Anthony Pleasant needed four years to understand his role in an NFL defense. And in the classroom of Bill Belichick, Pleasant learned that stout run defense, not sacks, was the telltale sign of a quality defensive lineman.
Pleasant stresses that same focus to his players as the Chiefs' defensive line coach. And he can sense that Tyson Jackson and Glenn Dorsey--the Chiefs' starting defensive ends--fully understand their roles as they enter their fourth season together.
"Our guys (Jackson and Dorsey) are the grunt guys," said Pleasant. "It's not a glorified position. In our 3-4, we want guys playing the run."
That may still be a tough pill to swallow for Chiefs fans expecting Dorsey (fifth overall pick in 2008) and Jackson (third overall pick in 2009) to perform like other highly drafted pass rushers. Yet in spite of the NFL's premium on sacks and the defensive lineman that can amass them, Jackson and Dorsey carry out their role as run-stuffers as well as any duo in the NFL.
ProFootballFocus listed Dorsey and Jackson as the two best players for creating "defensive stops" - a measurement of the rate at which a defender causes an offensive failure. According to the website, the Chiefs tandem outranks Justin Smith, Darnell Dockett, J.J. Watt, and other acclaimed 3-4 ends at creating havoc in the opponent's running game.
2) Will a reserve emerge in the base defense behind the starting ends?
Shaun Smith was the next man up.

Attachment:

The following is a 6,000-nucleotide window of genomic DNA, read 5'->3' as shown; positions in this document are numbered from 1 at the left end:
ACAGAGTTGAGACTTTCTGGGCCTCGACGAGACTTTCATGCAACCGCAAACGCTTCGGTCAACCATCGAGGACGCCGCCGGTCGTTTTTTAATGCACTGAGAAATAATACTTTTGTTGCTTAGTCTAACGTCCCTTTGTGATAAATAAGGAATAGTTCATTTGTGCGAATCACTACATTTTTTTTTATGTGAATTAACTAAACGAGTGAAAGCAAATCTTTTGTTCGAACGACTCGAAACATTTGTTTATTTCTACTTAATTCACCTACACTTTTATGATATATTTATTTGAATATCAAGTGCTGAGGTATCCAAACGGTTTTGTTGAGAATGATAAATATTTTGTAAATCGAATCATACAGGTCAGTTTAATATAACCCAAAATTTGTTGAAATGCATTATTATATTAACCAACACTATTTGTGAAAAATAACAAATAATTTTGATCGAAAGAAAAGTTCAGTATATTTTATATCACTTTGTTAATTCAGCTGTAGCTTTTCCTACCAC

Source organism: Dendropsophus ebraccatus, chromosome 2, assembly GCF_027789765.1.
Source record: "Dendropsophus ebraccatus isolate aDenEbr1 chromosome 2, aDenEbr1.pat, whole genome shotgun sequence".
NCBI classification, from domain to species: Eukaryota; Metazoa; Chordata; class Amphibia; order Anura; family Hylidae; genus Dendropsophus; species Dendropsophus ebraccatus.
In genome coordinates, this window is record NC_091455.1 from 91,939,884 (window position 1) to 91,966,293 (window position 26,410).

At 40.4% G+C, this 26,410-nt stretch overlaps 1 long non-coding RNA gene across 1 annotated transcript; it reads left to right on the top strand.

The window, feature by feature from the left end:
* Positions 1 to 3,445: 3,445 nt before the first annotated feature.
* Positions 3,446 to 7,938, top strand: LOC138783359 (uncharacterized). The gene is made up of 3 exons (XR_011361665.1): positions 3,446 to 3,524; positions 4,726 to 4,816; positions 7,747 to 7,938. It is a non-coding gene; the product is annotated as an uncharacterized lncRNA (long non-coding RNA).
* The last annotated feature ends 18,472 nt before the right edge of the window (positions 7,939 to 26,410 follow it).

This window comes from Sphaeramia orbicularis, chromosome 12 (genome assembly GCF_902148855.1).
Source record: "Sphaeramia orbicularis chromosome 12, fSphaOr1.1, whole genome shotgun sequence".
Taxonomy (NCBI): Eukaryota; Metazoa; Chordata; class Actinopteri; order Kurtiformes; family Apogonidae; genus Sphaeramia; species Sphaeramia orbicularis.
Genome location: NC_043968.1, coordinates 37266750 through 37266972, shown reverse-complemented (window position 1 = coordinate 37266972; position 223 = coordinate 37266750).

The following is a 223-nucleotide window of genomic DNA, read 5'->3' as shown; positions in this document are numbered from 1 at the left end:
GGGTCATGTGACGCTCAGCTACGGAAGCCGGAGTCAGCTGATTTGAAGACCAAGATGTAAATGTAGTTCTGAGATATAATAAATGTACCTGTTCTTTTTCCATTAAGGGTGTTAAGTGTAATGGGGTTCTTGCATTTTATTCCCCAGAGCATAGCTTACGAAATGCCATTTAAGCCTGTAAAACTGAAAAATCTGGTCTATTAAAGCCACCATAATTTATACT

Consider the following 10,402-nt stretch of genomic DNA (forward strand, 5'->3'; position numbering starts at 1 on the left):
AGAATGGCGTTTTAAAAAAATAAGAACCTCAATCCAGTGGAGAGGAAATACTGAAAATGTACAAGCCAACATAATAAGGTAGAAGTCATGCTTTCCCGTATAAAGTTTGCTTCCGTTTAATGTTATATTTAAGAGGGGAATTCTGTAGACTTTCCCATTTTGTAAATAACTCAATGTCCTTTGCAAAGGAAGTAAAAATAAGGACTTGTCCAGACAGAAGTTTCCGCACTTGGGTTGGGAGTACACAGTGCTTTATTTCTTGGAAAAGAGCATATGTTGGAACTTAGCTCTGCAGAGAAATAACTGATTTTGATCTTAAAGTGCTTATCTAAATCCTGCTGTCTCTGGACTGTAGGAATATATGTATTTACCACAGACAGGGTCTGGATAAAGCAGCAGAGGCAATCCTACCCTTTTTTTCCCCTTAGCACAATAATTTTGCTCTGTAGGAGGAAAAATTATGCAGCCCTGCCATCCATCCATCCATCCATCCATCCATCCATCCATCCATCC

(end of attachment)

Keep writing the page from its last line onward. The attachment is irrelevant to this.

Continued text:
Tyson Jackson had to be helped off the field after a Chargers player rolled over his knee in the 2010 season opener. Jackson hobbled off the field, and Smith ran to the huddle for the last quarter-and-a-half of play.
Smith admirably started the following 10 games at defensive end for the playoff-bound Chiefs that season. And if the Chiefs want to make another playoff push in 2012, they'll need their reserves to be as game-ready as Smith was to play end in Romeo Crennel's 3-4 defense.
The group of ends vying for a reserve role is fairly unproven, though.
Moreover, Pitoitua has previous experience with a 3-4 style of defense
Few defensive linemen have a better first-sack story than Allen Bailey.
The rookie player caused an Arrowhead eruption when he shot the gap and took down quarterback Aaron Rodgers. The sack came on third down, and took the ball away from favored Green Bay Packers en route to an upset victory.
Should Bailey continue to improve during this year's training camp, he'll get a shot to sack 30 other NFL QBs as the Chiefs go-to pass rush specialist on the defensive line.
At Miami, Bailey tallied seven sacks with his quick first step and a powerful bull rush move. Both characteristics are vital to counter pass-happy offenses like the Packers. Bailey can either get around blocks quickly, or, in the case of his first career sack, run right through opposing offensive linemen.
The Chiefs also use formations that favor Bailey's skill set. More than half of the team's defensive plays came in a sub-package, tailored to counter the passing game with more than four defensive backs. The defense limits the windows passers have to throw, while giving pass rushers like Bailey more time to end the play with a sack.
Bailey will need to add a few more pass rushing moves to his repertoire this summer. But the prospect of a third down pass rush that features Bailey,